NASA astronaut Dr Kate Rubins touches down in Aotearoa to share her out-of-this-world adventures with young Kiwis

Doctor Kate Rubins is the definition of a modern woman - she's the first person to sequence DNA in space.

Touching down in Aotearoa this week was another first for her and she's here to inspire the next generation to pursue a career in space exploration.

Dr Rubins is no stranger to out-of-this-world experiences. She's spent a total of 300 days in space, the fourth-most by any US female astronaut - and the stories she shares are extraordinary.

"I would fly around the planet for 90 minutes, put some headphones in, listen to some music, just watch the Earth through a full cycle of night and day and do one complete orbit of the Earth through the windows."

But there's a lot more to the job than cruising around planet Earth at 28,000 km/h.

"We work on a variety of things from scientific experiments to space station maintenance to cargo unloading, and every now and then a spacewalk," she told Newshub. 

She says, as anyone can imagine, spacewalks are thrilling but a little terrifying.

"At night you're sort of stepping into the void and during the day you look down and 400km below you is the planet."

With a background in microbiology, Dr Rubins' speciality is science and she has high praise for New Zealand's contribution to the industry. 

"New Zealand is really at the forefront. They're pushing some of the boundaries for the small satellite launches and they're a signatory to the Artemis accords, which is something NASA started to bring together a lot of nations."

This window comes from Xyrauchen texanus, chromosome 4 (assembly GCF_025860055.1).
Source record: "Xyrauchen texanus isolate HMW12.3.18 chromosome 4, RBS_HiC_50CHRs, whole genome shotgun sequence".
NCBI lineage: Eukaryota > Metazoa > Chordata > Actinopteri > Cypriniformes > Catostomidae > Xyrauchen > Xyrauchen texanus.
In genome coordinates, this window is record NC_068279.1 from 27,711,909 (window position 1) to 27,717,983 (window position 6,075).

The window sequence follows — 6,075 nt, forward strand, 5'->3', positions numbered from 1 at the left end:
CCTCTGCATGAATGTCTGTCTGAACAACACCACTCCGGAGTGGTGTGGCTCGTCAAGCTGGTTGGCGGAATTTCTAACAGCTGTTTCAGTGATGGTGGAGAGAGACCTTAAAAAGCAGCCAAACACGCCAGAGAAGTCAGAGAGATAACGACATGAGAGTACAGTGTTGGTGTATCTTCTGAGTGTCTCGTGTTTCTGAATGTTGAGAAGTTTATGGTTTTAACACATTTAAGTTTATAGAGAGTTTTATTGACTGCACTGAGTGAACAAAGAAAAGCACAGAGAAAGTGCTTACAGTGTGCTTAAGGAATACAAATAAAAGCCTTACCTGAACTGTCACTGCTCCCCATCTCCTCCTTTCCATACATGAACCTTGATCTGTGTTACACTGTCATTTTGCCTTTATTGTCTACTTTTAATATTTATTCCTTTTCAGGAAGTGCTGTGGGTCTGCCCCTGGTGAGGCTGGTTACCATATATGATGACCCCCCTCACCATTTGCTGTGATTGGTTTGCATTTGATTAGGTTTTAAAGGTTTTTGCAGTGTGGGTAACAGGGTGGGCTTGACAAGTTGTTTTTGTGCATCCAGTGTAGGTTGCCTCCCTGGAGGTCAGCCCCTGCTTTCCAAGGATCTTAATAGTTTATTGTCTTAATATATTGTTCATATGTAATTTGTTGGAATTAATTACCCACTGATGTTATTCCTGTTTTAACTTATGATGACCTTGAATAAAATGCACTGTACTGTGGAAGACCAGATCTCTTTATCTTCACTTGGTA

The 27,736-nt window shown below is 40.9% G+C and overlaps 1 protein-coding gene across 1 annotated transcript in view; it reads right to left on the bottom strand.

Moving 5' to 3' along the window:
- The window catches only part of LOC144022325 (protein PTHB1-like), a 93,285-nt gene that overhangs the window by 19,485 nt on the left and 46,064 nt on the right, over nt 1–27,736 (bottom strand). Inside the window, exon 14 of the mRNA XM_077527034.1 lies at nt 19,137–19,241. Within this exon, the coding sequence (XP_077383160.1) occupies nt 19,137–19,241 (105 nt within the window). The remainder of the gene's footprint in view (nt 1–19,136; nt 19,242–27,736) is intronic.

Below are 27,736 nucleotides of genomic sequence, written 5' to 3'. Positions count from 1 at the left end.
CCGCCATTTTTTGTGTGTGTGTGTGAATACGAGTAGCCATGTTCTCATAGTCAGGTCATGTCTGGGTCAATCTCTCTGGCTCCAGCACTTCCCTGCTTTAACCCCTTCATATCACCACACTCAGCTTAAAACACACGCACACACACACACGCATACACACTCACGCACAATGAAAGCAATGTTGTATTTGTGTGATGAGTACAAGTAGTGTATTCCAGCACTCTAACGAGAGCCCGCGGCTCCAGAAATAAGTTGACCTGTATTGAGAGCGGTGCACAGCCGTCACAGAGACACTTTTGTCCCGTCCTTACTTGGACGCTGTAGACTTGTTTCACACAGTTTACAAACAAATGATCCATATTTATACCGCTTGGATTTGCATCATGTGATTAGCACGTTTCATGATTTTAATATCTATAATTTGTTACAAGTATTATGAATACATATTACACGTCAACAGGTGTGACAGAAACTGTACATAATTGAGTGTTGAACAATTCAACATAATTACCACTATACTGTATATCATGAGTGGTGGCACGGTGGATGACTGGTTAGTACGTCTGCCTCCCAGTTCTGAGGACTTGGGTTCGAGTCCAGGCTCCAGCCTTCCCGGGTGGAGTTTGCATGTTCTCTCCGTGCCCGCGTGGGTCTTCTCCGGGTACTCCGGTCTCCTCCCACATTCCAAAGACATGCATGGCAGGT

Now she's sharing her adventures with the next generation, getting more than 700 tamariki in Tauranga excited about a future in space.

"For me it's one of the best parts of jobs, getting to talk to school kids. They have the most creative things and it just shows you what these young minds are capable of."

She said it's also important to her to fly the flag for women, highlighting the importance of diversity within space exploration.

"If they can bring all of that to a team we're going to be so much stronger. Because we have these diverse perspectives, we're going to make better decisions and we're going to be more creative and innovative."

And she has a message for young girls in particular.

"You belong. You belong in the sciences, maths and engineering and we want you here."

The conference is a giant leap towards inspiring the next generation to reach the stars.